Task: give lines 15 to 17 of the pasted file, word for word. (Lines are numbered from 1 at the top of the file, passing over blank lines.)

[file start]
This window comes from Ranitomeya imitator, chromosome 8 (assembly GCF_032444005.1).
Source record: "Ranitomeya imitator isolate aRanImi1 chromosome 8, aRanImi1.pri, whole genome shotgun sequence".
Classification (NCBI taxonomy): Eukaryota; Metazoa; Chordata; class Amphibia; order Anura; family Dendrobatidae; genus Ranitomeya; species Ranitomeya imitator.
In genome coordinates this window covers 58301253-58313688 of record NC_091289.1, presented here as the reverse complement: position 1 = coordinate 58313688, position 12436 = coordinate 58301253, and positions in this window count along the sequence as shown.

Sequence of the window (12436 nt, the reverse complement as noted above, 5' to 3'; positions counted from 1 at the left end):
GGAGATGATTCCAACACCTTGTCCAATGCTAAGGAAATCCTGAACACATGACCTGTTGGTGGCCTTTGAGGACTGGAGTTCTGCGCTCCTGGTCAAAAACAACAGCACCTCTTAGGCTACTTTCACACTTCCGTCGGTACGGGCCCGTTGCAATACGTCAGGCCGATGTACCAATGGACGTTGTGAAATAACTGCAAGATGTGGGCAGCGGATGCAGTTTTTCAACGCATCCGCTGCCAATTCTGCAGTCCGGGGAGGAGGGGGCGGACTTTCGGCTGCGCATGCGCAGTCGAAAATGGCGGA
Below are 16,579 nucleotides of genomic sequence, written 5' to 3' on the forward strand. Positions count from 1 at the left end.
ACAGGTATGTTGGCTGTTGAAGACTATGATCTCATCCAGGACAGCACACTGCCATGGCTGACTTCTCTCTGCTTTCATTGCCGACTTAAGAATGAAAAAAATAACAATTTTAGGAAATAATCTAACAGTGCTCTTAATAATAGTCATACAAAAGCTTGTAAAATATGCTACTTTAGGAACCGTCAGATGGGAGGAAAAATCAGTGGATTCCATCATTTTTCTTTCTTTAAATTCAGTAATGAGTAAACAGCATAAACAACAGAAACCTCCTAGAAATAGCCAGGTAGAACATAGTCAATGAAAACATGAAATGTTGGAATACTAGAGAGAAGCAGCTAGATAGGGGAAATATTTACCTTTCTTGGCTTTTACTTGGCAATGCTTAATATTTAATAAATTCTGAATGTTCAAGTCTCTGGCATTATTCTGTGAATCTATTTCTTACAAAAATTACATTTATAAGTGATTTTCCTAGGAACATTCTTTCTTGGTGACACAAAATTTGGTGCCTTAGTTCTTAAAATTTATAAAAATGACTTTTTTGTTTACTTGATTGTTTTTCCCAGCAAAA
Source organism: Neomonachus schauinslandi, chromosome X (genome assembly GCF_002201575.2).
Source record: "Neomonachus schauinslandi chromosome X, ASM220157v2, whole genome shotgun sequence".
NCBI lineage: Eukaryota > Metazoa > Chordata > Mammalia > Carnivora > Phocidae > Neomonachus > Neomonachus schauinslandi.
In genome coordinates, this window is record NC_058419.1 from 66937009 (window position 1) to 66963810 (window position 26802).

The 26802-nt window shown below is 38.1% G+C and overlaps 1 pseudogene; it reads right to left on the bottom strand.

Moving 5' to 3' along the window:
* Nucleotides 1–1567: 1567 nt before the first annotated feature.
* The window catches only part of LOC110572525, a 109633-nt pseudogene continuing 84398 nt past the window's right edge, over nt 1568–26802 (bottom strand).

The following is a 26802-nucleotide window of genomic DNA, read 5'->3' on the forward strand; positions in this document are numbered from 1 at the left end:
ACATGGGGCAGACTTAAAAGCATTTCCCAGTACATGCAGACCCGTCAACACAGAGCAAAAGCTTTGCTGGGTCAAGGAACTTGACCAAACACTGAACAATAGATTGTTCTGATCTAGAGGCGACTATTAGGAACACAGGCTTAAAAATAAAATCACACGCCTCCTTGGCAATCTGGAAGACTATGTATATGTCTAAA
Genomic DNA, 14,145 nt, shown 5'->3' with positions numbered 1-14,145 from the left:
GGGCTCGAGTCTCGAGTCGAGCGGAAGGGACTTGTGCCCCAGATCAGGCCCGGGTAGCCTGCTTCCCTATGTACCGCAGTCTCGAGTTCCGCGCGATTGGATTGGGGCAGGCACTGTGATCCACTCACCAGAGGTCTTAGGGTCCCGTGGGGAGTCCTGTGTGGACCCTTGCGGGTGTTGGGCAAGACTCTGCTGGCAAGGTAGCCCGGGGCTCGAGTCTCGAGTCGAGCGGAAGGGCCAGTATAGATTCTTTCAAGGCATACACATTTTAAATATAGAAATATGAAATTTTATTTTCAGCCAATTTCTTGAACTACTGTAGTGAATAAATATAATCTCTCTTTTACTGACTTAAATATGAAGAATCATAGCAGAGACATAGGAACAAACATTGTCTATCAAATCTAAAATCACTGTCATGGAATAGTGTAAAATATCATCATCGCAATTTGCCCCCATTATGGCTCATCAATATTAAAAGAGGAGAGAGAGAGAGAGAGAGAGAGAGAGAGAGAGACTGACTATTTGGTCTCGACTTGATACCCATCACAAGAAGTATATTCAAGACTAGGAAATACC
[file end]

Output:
* Nucleotides 1–1567: 1567 nt before the first annotated feature.
* The window catches only part of LOC110572525, a 109633-nt pseudogene continuing 84398 nt past the window's right edge, over nt 1568–26802 (bottom strand).

The following is a 26802-nucleotide window of genomic DNA, read 5'->3' on the forward strand; positions in this document are numbered from 1 at the left end: